In recent months I’ve been at a recruiting leaders round table, as well as two FIRM (Forum for Inhouse Recruitment Managers) conferences, and at all three events current recruiting pain points have been discussed. Invariably they are very similar, whichever group of delegates has been bought together. The key ones, unsurprisingly, have been:

ATS – specifically how to get one to do what you want them to do
Creating a positive experience for everyone who applies
Reducing the volume of unsuitable candidates tied in with better screening
Talent pipelines
Improving internal mobility
Difference between generating names and creating candidates
Hiring for potential vs hiring for now

Many of those are linked to technology so wearing my recruiter’s hat I’m going to be looking at how tech suppliers can help ease that pain. And how they can give a better experience to applicants and candidates.

From an HR perspective I’m keen to see how the employee experience can be enhanced. From attraction and nurturing, through on-boarding and performance management to internal collaboration, personal development, promotion and succession, I’ll be interested to see if what works for the employer is also creating a great experience for the workforce. And how technology can help not hinder.

As the level of connectivity, and the demand for an experience that has a positive, shareable impact, all grow it will be interesting to see if technology that offers a streamlined, cost effective and superior service to the company can also create an enhanced experience for the end user – the job seekers, recruiters and employees.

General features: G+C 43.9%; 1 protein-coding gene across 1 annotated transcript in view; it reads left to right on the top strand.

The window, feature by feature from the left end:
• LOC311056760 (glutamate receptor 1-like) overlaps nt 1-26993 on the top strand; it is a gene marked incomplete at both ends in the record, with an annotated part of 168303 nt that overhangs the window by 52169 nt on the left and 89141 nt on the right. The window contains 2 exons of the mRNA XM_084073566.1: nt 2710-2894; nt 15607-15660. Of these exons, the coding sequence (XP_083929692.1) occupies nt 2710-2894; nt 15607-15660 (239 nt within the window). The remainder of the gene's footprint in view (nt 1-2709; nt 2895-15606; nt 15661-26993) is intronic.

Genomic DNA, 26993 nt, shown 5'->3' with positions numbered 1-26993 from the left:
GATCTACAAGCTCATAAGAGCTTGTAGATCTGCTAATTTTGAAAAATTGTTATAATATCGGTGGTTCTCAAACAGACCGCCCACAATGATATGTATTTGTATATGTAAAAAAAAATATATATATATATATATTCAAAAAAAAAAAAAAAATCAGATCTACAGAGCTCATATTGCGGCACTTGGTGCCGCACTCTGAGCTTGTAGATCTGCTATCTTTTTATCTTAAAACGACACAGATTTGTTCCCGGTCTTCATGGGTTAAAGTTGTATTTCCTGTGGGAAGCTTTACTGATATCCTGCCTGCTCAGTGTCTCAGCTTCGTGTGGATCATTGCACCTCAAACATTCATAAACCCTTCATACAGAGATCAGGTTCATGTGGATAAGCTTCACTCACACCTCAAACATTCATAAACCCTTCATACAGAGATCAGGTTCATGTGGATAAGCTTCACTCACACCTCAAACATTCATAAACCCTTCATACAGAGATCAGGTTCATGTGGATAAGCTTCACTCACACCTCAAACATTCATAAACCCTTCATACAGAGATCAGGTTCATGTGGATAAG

Gonna Set My Soul on Fire With Some HR Technology

About the time you’re getting the chicken and roasties out the oven this Sunday I’ll probably be starting to jam your Twitter timelines with talk of Gen Y mythbusters, HR improv, hickeys and employer brand (not at the same time I hope), not to mention passion and great places to work.

Yep, that means I’ll be hanging out with some of my US HR friends at HRevolution. (#HRevolution)

And by the time Coronation Street starts on Monday I’ll be immersed in radical openness and workforce analytics. I’ll be at the HR Technology Conference too. (#HRTechConf)

So apologies in advance if I get a bit carried away with this stuff.

I’ll be joining an awesome blogging team and don’t want to let the side down so I’ll do my best to make sense of it all and write about it here.

According to Blogging4Jobs I’m in for 3 days of conference sessions, expo hall madness, and parties galore – sounds like it might be a tough gig, but someone’s gotta try and do it 😉 And this time there’s also a wedding (#ZuCoWedding)

Maybe that’s what Elvis meant with how I wish that there were more than the twenty-four hours in the day, cause even if there were forty more I wouldn’t sleep a minute away

I’ve been to Chicago and Atlanta for HRevolution in the past so I sort of know what to expect, but this is my first time at HRTech – can’t wait to experience it.

If you’re reading this and planning to be there – then let’s make sure we meet up.

And if you’re in the UK I hope I give you some insight into what’s going on through Twitter and this blog.

I promise that what happens in Vegas will stay on the blog…well, the bits you need to know about anyway 😉


(Image via @Jeremywaite)